Photo courtesy Carnegie SVRA Facebook page

Reprinted from this link

Assembly Bill 1512 and Senate Bill 799 seek to stop the Alameda-Tesla Expansion Area from use by Jeeps, 4x4s and UTVs.

If you own one of these recreational vehicles and enjoy seeing nature using them, these bills would eliminate any chance of having this opportunity in the Bay Area. Oppose these bills.

The Carnegie State Vehicular Recreation Area (SVRA) General Plan for the expansion area allows one-third of the 3,100 acres to be a buffer zone dedicated to conservation and restoration, in which there would be no motorized travel. The remaining part of the expansion area would be an off-road experience for four-wheel driving and backcountry camping.

An off-road experience doesn't mean you just go out and drive wherever you please. Off-road driving takes place on designated dirt roads, trails or in special off-highway vehicle (OHV) areas. It is an enjoyable form of recreation for all ages and families. It would be fun to explore the hills in this area in a park specifically dedicated and planned for such use.

Carnegie SVRA is to be commended for having the foresight to buy the Alameda-Tesla Expansion Area for OHV recreational use using OHV funds. There is no place in the Bay Area for this kind of off-road nature experience for those of us who enjoy Jeeps, 4x4s and UTVs.

Oppose this legislation by contacting your State Legislator or the Bills' authors, AB1512 Assemblymember Rebecca Bauer-Kahan or SB799 Senator Steven Glazer.

Friends of Oceano Dunes Files Quiet Title Lawsuit to Ensure Continued Camping and OHV Recreation at the Oceano Dunes State Vehicular Recreation Area

Friends of Oceano Dunes Files Quiet Title Lawsuit to Ensure Continued Camping and OHV Recreation at the Oceano Dunes State Vehicular Recreation Area

Friends of Oceano Dunes (Friends) filed a third lawsuit arguing that state law mandates that OHV recreation, beach driving and camping are permanent uses at the Oceano Dunes that cannot be banned by any agency.

Friends’ new lawsuit is known as a “quiet title” action and it argues that public off-road riders used nearly 145 parcels within Oceano Dunes State Vehicular Recreation Area (ODSVRA) long before the land was owned by the public, and that use created an implied dedication for off-road vehicle recreation, and camping, and also for driving vehicles on the beach. Under state law, neither the Coastal Commission, State Parks, or any other governmental agency has authority to prohibit uses established by an implied dedication. Once established, an implied dedication exists forever.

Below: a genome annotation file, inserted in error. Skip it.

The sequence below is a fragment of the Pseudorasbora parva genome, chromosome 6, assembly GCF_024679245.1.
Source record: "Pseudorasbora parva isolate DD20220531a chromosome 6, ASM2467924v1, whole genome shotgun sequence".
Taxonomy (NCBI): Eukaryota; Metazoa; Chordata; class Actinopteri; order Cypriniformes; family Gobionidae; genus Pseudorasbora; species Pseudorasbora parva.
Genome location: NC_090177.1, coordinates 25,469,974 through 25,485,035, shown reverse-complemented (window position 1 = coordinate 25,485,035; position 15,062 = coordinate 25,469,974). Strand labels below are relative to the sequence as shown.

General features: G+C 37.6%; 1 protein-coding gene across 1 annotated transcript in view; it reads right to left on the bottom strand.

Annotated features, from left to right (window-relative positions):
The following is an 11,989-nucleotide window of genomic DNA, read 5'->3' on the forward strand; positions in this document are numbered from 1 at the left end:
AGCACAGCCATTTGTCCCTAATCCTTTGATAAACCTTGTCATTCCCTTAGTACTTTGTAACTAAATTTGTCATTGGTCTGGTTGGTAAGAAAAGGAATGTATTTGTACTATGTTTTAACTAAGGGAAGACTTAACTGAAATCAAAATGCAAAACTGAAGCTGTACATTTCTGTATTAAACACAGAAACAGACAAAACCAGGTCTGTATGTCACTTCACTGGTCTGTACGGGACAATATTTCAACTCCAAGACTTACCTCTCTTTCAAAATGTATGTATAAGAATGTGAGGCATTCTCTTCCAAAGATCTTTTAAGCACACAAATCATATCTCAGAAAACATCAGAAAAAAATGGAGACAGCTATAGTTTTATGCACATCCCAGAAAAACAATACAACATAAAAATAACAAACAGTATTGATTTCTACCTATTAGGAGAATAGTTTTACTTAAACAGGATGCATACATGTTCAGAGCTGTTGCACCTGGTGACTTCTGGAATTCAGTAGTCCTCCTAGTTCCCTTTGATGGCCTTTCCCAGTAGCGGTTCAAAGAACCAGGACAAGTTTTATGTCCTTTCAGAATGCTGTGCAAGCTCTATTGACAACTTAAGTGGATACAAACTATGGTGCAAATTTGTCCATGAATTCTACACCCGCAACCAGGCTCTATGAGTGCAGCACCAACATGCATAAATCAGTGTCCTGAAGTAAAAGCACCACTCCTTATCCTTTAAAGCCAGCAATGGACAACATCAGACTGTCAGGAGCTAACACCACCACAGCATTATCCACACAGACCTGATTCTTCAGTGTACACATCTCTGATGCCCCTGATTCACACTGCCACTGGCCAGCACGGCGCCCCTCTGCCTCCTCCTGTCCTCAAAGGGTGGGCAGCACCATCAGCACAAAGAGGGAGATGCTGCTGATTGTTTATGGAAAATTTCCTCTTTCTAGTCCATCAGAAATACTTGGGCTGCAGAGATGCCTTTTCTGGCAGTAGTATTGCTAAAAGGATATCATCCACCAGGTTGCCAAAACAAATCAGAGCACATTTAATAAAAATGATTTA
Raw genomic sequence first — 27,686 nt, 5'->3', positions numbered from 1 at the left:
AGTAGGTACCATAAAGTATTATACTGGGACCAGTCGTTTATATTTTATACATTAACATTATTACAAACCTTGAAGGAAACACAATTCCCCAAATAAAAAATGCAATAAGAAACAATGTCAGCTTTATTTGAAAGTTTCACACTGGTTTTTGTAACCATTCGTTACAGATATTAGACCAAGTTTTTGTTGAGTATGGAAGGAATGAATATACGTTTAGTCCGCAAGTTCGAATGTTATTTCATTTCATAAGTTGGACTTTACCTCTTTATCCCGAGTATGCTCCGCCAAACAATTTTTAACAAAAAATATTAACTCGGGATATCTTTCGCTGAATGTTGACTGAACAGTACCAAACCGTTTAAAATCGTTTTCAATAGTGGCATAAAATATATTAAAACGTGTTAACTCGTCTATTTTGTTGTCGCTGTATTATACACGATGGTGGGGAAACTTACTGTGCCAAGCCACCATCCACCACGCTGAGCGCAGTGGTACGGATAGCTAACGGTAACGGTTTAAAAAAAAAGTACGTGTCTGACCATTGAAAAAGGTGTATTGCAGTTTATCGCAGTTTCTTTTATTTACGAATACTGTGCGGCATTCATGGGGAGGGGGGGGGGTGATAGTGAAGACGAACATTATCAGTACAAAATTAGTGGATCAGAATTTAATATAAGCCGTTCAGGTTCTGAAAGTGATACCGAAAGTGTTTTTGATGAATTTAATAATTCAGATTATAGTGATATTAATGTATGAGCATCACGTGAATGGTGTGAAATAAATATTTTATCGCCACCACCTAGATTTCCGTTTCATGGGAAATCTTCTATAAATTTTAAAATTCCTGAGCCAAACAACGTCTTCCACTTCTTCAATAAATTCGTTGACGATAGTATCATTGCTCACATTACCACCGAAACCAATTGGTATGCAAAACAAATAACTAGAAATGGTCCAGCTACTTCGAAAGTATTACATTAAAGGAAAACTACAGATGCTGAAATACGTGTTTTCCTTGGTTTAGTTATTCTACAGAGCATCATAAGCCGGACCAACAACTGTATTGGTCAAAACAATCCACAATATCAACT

Friends previously filed a lawsuit claiming that the Commission’s action violated the California Environmental Quality Act, and another lawsuit arguing that the Commission violated the Coastal Act which expressly forbids the Commission from decreasing, duplicating or superseding the authority of State Parks, which manages the park. All three lawsuits are currently pending before the San Luis Obispo County Superior Court.

Friends attorney, Tom Roth, is a well-respected land use attorney specializing in California coastal matters and has led the Friends legal actions for 17 years which include delisting the California Brown Pelican, and has won court victories for Friends against the Coastal Commission, State Parks, Air Resources Board, Air Pollution Control District and the United States Fish and Wildlife Services to name a few.

The Friends Board of Directors has made it clear that “Friends is in it to win it” and “are prepared to file more lawsuits and do what is needed to defend our rights and our culture to have families continue to camp and recreate on the beach and dunes as has been done for over 100 years”. Friends president, Jim Suty also said that “Friends is deeply concerned for those with disabilities who count on driving on the beach and dunes to gain the access that is otherwise not easily available to them in California”. In addition, Suty added, “this is an affordable way for people to camp and spend the night on the overpriced California coast for only $10 a night”.

The Oceano Dunes State Vehicular Recreation Area is in the central coast of California near Pismo Beach and attracts approximately 2 million annual visitors and provides over $200 million to the local economy each year. This unique 20 mile stretch of sand and dunes has been enjoyed by families for vehicle recreation and camping that is well documented going back to the early 1900’s. Land speed races occurred on the beach in the 1930’s and the first beach buggy was invented in the 1950’s.

Friends of Oceano Dunes is a 501(C)(3) California not-for-profit corporation expressly created in 2001 to preserve camping and off-highway vehicle recreation at the Oceano Dunes State Vehicle Recreation Area (ODSVRA). Friends is a grass root volunteer organization which represents approximately 28,000 members and users of the Oceano Dunes SVRA. www.oceanodunes.org

Coastal Commission decides fate of OHV use at Oceano Dunes

CCC votes to phase out OHV in three years

Coastal Commission decides fate of OHV use at Oceano Dunes

Reprinted from The Sacramento Bee, March 18, 2021

Update, 9 p.m.

In a historic vote, the California Coastal Commission unanimously voted to revise the coastal development permit for Oceano Dunes State Vehicular Recreation Area to prohibit off-highway vehicle use in the park by 2026.

Read more here: https://www.sacbee.com/news/california/article250028929.html